Litter Hotspots – Why & Where?

The summer months are fast approaching, which means more people will be out enjoying the warmer weather. However, the flip side also means there will be an influx of abandoned litter too. In a study carried out by the WWF, litter sees a 40% increase in the summer months, this is across the entirety of the UK, including beaches, countrysides, streets, and pathways. But what is the reason behind this sudden influx?

Why?

Overflowing bins is a sign of poor waste management

Simply put, the higher the footfall, the greater the possibilities of waste crimes such as littering. The warmer weather and longer days of sunlight during the summer months see more and more people out and about enjoying the lighter nights and hotter temperatures. Not only that but with no school and the holiday season in full swing during this time, another influx of people is inevitable.

With an increase in population in certain areas, it will of course increase the likelihood that waste will be produced, and whilst we always encourage people to handle waste responsibly, reiterating the message doesn’t always guarantee people will follow it. Discarded litter is left behind by many individuals, dropping them on the ground, stashing them in bushes and hedgerows, leaving them on walls, and even in some cases throwing or hanging them from trees – which is very common for dog waste bags.

It is important to note not everyone litters their waste – many do take good care and bin the rubbish. The increase in footfall can often cause some bins to become full and begin to overflow, unintentionally causing litter. Many may see an overflowing bin and add their waste to the exposed pile – this IS littering, in this instance, the best solution would be to find a bin that is not overfilled or to simply take all rubbish home.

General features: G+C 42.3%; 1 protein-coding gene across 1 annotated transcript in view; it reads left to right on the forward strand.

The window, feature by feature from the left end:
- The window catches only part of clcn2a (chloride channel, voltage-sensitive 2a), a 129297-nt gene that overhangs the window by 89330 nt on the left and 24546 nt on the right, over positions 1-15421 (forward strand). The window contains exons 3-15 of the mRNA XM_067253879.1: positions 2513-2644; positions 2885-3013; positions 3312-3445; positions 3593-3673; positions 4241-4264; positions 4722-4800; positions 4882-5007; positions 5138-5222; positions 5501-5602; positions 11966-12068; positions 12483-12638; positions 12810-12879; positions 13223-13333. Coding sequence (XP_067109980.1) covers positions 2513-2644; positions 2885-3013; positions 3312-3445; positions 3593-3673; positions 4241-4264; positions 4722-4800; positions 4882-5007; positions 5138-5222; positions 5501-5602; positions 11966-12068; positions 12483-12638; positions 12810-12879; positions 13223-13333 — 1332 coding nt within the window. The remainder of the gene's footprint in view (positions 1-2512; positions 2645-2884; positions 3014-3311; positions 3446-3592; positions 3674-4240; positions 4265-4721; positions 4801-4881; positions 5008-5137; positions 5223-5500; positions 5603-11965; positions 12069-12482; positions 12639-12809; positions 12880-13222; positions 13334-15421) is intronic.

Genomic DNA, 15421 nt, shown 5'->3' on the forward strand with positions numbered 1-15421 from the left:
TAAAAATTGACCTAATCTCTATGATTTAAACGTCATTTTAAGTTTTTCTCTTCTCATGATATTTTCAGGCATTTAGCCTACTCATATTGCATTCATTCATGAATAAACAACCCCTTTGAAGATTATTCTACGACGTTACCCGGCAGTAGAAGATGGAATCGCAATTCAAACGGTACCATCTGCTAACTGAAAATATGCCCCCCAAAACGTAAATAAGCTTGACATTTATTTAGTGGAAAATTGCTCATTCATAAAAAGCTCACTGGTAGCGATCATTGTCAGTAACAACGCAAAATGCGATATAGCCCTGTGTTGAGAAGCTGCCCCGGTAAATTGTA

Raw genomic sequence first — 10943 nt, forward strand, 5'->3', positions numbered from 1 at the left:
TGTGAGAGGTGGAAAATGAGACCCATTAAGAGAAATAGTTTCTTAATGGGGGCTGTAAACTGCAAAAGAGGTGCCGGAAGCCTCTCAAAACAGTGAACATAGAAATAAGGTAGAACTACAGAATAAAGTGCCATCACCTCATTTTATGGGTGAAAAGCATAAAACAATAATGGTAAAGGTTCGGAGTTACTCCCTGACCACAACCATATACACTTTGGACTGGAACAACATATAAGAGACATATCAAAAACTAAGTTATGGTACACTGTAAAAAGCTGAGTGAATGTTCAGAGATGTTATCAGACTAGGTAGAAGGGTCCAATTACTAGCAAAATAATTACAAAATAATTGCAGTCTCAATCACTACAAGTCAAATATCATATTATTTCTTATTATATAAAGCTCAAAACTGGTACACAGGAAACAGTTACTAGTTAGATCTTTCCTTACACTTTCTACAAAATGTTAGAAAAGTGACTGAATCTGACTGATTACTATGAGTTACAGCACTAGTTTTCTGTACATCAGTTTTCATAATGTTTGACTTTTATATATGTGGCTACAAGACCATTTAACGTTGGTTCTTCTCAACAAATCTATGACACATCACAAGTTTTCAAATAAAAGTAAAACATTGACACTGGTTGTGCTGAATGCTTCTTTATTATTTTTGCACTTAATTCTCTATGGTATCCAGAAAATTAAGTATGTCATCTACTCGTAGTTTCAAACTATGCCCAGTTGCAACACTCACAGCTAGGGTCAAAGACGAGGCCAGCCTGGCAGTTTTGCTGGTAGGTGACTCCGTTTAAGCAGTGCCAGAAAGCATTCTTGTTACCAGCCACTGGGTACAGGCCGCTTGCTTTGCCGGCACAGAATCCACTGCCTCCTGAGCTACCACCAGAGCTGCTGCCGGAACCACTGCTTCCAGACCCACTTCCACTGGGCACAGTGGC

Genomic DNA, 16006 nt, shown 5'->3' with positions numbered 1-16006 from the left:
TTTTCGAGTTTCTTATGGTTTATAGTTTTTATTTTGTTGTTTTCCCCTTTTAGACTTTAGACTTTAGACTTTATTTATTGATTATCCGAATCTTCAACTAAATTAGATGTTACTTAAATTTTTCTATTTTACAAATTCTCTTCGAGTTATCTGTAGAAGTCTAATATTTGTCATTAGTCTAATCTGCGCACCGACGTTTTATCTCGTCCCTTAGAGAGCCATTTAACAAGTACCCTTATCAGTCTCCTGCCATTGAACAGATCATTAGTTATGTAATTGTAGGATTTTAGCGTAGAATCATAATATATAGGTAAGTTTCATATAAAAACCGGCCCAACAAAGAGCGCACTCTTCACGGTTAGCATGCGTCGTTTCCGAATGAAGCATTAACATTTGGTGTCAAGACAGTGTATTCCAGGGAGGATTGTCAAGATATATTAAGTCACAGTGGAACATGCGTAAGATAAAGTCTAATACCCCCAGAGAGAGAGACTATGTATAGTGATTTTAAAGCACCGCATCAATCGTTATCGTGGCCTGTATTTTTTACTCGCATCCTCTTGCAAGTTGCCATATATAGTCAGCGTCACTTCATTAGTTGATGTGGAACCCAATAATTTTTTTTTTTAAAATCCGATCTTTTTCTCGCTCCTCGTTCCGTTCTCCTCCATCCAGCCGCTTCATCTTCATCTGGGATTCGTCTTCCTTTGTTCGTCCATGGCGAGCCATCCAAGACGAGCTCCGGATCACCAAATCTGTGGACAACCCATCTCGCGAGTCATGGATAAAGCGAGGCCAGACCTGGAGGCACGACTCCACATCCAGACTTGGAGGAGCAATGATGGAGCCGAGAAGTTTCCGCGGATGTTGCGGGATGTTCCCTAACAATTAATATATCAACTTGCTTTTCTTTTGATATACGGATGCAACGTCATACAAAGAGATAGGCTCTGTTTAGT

Where?

So now we know why this litter is happening, it is also good to understand where it is happening. You will find litter in almost every corner of the globe, but some areas can experience far higher litter levels than others.

Holiday parks, entertainment resorts like zoos and theme parks, beaches, local parks and even sporting fields are often areas that see increases in popularity during summer.

What is the solution?

By understanding the why and where, you can put some plans in place to help tackle the issue. One would be introducing more bins in hot spot areas with high traffic – these additional bins will encourage good waste management, and try prevent the waste from being mishandled. If more bins are not an option or the area already has sufficient numbers of bins, perhaps try increasing the consistency of waste collections. This will help to keep the bins from becoming too full and overflowing.

Anti-litter posters are also a great way to try and deter waste crime. They are a cost-effective solution to help spread the message, not only could it try to discourage the act of littering but it could include information such as where the nearest bins are – this knowledge may help reduce the impacts.

Littering is a criminal offense and the guilty party can be fined up to £2,500 in court. However, these legal fines are often not known or implemented. Many are calling for stricter penalties for litterers or fly-tippers, for the actual penalties to be implemented, and even more widely spoken of and known. These fines can be implemented on the posters, in the hopes they will stop people from committing the offenses and correctly disposing of their waste.

Cromwell’s anti-litter pack

Cromwell has devised an anti-litter pack, which has posters, social media post graphics, and an information booklet, all of which are FREE to download, for people to use in their hotspot litter areas.

Keep an eye out for this new pack, as it will be released in the coming weeks.

Tackle litter with our litter picking bags.